Here's the text for an extension of the public safety parcel tax:

To prevent essential public safety services cuts such as police/emergency response, anti-gang/drug, youth violence prevention and sex offender/parolee monitoring programs, shall the City of Desert Hot Springs extend its existing, voter-approved public safety measure providing approximately $2 million annually at the current rate of $135 per single-family residence, until ended by voters, requiring citizens review, audits, all funds to stay in Desert Hot Springs, with no tax increase for these parcels?

Note that this survey question does not say what will be done with the public safety parcel taxes for hotels, multi-family housing, commercial or industrial parcels. I imagine they would be considering increasing those, but they don't say that. But the question as is generates a 77% yes rate, which includes 54% definitely yes, 18% probably yes and 4% undecided but leaning to yes. 17% answered no. Six percent undecided. If they restrict the answers to likely voters, the yes rate increases to 78%; the no rate stays at 17%.

A measure lowering the parcel tax for homeowners is more viable
Check out the heading for this page and then look at the data
. Offering a tax cut lowers the total yes vote from 77% to 75%, but those answering definitely yes rose from 54% to 64%. 73% say they definitely or probably would vote for a tax cut, which is one point more than the definites and probablies for holding the rate at its current level. The undecided, but lean yes drops from 4% to 2%, but the those who say they are undecided but lean towards no added to those who are simply undecided goes up from 7% to 14%. I'd say the two offers are equally viable, which is pretty surprising to me.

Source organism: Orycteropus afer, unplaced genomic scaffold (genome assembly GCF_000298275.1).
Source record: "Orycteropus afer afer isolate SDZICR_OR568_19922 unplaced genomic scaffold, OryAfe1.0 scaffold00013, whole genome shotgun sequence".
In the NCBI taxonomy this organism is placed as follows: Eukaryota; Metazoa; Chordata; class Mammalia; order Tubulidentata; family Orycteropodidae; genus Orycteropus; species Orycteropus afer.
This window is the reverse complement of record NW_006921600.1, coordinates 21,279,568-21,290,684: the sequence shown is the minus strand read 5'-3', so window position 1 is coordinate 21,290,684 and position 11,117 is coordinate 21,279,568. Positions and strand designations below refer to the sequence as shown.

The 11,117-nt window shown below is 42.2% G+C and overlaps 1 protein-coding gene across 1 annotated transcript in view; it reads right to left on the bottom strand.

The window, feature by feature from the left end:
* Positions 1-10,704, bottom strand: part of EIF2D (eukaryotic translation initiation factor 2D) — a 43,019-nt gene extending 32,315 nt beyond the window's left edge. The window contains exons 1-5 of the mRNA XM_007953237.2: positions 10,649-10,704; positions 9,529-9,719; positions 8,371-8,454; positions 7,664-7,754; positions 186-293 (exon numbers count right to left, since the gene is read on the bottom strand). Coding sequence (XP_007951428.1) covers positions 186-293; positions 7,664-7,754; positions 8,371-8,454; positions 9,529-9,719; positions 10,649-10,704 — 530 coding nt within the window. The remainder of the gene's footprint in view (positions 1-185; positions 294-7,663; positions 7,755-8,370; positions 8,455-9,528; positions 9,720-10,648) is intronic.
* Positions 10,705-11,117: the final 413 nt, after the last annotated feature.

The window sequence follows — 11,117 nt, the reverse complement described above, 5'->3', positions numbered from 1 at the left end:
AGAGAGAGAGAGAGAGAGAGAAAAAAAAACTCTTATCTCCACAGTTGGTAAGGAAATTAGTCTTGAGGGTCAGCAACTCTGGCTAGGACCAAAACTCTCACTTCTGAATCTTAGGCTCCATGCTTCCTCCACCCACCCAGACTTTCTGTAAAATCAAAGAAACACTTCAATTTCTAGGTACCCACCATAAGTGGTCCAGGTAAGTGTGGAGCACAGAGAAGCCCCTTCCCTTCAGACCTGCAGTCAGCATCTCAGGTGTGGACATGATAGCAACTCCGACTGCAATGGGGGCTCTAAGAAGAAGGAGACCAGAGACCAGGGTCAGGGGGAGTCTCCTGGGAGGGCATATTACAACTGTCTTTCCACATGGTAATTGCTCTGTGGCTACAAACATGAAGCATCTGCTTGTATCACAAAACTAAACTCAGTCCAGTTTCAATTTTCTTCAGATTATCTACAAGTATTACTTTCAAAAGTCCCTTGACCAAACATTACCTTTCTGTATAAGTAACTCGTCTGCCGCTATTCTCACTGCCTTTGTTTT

Democrats give the parcel tax proposal an 83% yes rate, Republicans a 75% yes rate and independents 63%.

Latinos support it at the rate of 92%(!) while whites support it at the rate of 71%.

Homeowners support the parcel tax measure at the rate of 73%, while 83% of renters support it.

The measure draws support ranging from 74% to 79% regardless of how long the voter has been residing in DHS.

Police staffing and crime investigation are top priorities for renewed funding
Check out that highlighted item, "Recruiting and retaining experienced police officers." While overall support for that is a tad lower than the five items listed higher, those who answered "extremely important" rose to 55%, the highest rated "extremely important" issue.

A variety of public safety investments are very important to DHS residents

Filed under Coachella Valley,Desert Hot Springs | permalink | April 26, 2017 at 07:55 PM